Rousing Her Radiance: Day 15
Leveraging Church Hypocrisy #1
‘If a person is gay and seeks God and has good will, who I am to judge him?’- Pope Francis
The leaning rainbow tower was built on shifting, sandy layers of immorality, like our culture of divorce, porn, fornication, and contraception. Why then, has the Church—last bastion of the culture of Life—been so impotent in addressing sexual identity confusion? Why does Pope Francis just shrug and smile: ‘Who am I to judge?’
Has he been seduced by the stars, synodal visitors like Whoopi Goldberg who recently fawned to the press over Francis’ endearing little asides (‘a person’s sexual behavior is quite frankly none of your business’)?
Nah. He understands that he leads the only cohesive community on earth that still upholds marriage-for-life and chastity for all and eschews birth control while championing a consumer-free approach to sexual dignity. He just knows the Church’s underside.
I contend that the enemy has used the last 50 years of a clerical sexual abuse crisis to so sicken Francis that he concedes, forget it. If this is what orthodox churchmen do—mess with kids (mostly teen boys) then do everything in their power to cover it up, who am I—who are we—to judge civilians with same-sex attraction?
Think about it. We know the ongoing reports of disintegrated Catholic ‘fathers’ (I know other Christian leaders are not exempt, but let’s focus on Rome here) imparting sexual sin to spiritual sons and daughters. At the turn of the new millennium, the number of avowed male adult homosexuals (approximately 3-5%) matched the number of celibate churchmen acting decidedly unchastely toward their young charges.
Now think of John Paul or Benedict or Francis at the center of this storm as they sought to order a scandalized Church. Nuclear fall-out. And revelatory of an ugly corruption and coverup known as clericalism in which the men’s club hunkers down to protect their own.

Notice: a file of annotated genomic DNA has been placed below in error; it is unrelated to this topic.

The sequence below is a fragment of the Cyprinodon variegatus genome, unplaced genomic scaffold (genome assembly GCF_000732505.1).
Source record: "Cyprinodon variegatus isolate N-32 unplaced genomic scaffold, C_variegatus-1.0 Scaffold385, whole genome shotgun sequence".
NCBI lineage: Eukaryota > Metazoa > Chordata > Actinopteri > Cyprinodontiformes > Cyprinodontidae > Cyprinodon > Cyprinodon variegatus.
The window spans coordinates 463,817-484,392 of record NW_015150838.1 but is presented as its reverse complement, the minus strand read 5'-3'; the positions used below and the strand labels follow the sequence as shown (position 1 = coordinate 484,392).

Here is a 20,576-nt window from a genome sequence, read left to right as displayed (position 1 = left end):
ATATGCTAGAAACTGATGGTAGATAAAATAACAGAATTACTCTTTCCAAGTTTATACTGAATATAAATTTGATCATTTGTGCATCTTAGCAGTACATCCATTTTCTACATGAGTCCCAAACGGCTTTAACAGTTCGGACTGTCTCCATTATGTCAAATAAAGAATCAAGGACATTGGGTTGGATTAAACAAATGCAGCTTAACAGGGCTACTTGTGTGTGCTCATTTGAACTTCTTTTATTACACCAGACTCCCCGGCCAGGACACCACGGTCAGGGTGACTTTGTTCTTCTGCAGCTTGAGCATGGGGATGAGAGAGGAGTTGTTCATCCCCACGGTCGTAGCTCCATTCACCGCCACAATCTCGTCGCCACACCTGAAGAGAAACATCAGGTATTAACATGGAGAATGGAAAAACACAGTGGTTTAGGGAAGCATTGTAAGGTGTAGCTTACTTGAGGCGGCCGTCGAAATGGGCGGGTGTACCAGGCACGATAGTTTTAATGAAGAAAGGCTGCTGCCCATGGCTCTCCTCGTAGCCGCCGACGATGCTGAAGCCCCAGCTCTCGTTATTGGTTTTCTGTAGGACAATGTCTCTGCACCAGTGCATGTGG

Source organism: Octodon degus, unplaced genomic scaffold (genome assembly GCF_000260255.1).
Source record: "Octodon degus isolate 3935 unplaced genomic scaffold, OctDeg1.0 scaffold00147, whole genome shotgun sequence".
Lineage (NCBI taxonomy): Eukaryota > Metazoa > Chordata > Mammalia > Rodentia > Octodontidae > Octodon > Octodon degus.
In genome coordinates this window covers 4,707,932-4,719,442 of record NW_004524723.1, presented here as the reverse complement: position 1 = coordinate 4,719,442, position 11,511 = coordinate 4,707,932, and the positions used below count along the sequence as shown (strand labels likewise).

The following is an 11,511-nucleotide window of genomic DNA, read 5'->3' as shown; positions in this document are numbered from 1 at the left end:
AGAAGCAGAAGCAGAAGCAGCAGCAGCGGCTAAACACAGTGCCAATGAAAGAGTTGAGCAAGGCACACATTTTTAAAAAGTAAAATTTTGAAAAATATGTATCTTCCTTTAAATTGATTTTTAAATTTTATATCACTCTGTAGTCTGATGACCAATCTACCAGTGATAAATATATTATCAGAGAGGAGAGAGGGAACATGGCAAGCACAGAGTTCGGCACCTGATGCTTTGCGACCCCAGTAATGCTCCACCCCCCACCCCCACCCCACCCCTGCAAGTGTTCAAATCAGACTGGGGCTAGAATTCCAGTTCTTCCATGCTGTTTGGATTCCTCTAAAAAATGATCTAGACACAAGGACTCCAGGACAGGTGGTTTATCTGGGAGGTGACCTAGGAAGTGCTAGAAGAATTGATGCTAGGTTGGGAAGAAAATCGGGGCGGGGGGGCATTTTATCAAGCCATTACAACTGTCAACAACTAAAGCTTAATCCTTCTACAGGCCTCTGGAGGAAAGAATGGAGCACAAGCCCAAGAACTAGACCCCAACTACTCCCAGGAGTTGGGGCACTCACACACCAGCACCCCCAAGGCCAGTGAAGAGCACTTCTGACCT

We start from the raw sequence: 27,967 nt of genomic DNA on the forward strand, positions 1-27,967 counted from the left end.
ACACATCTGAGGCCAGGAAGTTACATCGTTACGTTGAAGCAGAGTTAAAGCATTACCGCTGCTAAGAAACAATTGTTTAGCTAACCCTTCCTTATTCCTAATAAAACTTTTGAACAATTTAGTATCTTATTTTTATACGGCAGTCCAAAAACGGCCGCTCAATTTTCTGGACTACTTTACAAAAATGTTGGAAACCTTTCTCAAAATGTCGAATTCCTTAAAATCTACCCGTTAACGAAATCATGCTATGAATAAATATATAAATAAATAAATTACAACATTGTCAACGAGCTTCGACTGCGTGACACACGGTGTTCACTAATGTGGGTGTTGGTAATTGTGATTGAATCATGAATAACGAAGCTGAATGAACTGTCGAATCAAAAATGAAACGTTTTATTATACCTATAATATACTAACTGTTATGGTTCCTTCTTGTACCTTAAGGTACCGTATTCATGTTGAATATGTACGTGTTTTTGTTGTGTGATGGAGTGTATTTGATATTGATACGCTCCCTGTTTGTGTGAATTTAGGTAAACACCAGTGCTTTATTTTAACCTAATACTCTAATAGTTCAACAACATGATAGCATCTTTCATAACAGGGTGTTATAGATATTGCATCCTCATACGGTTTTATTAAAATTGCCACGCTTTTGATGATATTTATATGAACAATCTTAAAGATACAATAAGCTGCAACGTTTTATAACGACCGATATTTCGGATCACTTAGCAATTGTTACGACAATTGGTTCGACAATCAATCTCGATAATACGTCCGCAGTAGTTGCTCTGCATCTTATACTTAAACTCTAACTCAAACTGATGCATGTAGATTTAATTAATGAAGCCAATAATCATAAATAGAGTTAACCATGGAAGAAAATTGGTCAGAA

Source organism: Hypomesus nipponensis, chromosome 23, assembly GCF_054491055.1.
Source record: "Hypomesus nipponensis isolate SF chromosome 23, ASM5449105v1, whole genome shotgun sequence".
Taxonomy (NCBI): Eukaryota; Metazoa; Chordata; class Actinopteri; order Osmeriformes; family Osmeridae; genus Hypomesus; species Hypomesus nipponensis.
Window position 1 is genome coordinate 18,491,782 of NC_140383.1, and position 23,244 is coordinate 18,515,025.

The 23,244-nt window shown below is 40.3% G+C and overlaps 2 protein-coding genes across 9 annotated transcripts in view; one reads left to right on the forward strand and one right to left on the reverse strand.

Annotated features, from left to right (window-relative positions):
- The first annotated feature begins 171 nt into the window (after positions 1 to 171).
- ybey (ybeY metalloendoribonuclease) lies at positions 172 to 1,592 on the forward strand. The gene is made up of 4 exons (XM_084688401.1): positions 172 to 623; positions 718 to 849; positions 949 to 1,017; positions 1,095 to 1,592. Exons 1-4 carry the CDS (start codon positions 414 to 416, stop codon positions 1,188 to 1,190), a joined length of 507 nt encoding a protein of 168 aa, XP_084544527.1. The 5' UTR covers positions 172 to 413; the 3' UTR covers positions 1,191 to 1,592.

Our common enemy has seized this wickedness (not weakness, that’s neutral—this is the worst abuse of sexual power, done in Jesus’ name) and amplified it to scatter seekers, weaken the faithful (how many dioceses have declared bankruptcy?), and exhaust chaste popes.
Popes respond differently. John Paul was the first to face a growing crisis: he began reforms but did so inconsistently. With friends, he often turned a blind eye, e.g., Marcial Maciel, founder of the Legionaries of Christ. Still, aware of the impact of the sexual revolution upon the Church, which encouraged ‘gay’ enclaves among priests and fostered their unchaste behavior, he wrote Theology of the Body, arguably the best ‘yes’ to sexual dignity that any Christian has ever written.
In 2005, Benedict had it harder. Clerical abuse scandals escalated under his 8-year-leadership; he faced more fire than any pope in tending an exposed Church. Admiration for his diligence spurred my desire to become Catholic. He owned the suffering of victims, disciplined abusers, AND championed chastity. Ultimately, I think that battle (and there were certainly many others) wore him out. But he ended his papacy in the spirit of John Paul, holding fast to human sexual dignity:
‘Yet I would like to underline a point that seems to me to be neglected, today as in the past: there is also an ecology of man. Man too has a nature that he must respect and that he cannot manipulate at will. Man is not merely self-creating freedom. Man does not create himself. He is intellect and will, but he is also nature, and his will is properly ordered if he respects his nature, listens to it, and accepts himself for who he is, as one who did not create himself. In this way and no other, is true human freedom fulfilled.’
Pope Francis also referenced an ecology of ‘man’ in his excellent encyclical ‘Care for Our Common Home.’ Yet, he has failed to build on and assert this distinctly Catholic understanding of inspired human nature and its freedom, as we shall see. Perhaps his humble advocacy of the abused prepared the way. Instead of raising foundations, Francis appears to concede to their crumbling. ‘Who am I to judge?’ indeed.
“We see the mess we are in, O God. We confess secrets and lies that have stolen lives, even in Jesus’ Name. We acknowledge the cost, the toll, the long road to repairing the damage done by clerical abuse. Heal sheep divided by shepherds. And make whole our vision of who we can be, and what Your Church is becoming as You cleanse her deep sin.’
‘Father, we thank You for Jesus who established the Church on a Rock against which hell will not prevail (Matt 16:18). We pray for every Christian leader to build on Her firm foundation of sexual clarity and integrity. Father, unmask the deceiver and divider of Christians and unite us in one Spirit. As weak members of Christ, we ask for truth to guide our pursuit of sexual wholeness, for grace to sustain it, and for spiritual power to transform us. May we reflect the chaste radiance of Jesus (2 Cor. 3:18) as we “shine like stars in the universe, holding out the word of life” (Phil. 2:15-16) to a lost and hurting world.’